That a Southern agricultural state may line up shoulder to shoulder with a Western border state with a vastly different economic and cultural history shows how deeply the debate over what to do with America's 13 million undocumented residents has cut into capitol dome politics.
The measure also promises to test how a bevy of new state immigration proposals will play in non-border states where Republicans are eager to challenge Washington on immigration enforcement and other perceived excesses and failures of federal power.
"What you're seeing in Georgia is what you're seeing across the country, where the demographics of immigration have changed substantially in the past 20 years," says Kevin Johnson, an immigration law expert at the University of California, at Davis. At the same time, state immigration laws "are a very difficult political issue to peg," he says, because there's dissension in both political parties over how to deal with the problem.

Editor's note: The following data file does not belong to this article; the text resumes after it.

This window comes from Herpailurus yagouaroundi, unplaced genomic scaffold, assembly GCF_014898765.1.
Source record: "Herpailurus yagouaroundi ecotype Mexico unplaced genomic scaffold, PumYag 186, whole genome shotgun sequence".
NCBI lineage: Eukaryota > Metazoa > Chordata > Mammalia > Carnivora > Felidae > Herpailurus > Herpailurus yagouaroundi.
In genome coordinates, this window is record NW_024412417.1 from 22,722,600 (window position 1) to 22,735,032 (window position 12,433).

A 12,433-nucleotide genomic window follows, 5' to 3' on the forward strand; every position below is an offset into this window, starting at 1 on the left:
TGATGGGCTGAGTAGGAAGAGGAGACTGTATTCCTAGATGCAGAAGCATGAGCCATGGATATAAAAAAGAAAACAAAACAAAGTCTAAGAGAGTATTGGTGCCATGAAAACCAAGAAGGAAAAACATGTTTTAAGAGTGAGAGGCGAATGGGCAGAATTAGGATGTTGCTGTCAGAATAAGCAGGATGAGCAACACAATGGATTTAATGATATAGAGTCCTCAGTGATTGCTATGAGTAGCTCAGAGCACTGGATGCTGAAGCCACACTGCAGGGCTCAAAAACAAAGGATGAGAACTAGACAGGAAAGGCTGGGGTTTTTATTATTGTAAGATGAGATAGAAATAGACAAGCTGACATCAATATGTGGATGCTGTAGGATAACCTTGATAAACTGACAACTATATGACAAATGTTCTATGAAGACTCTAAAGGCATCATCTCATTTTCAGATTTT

As of March, lawmakers in 30 US states had introduced 52 immigration-related bills, many including language similar to the Arizona law. Fourteen of those measures have failed and 36 are still pending, reports the National Conference of State Legislatures.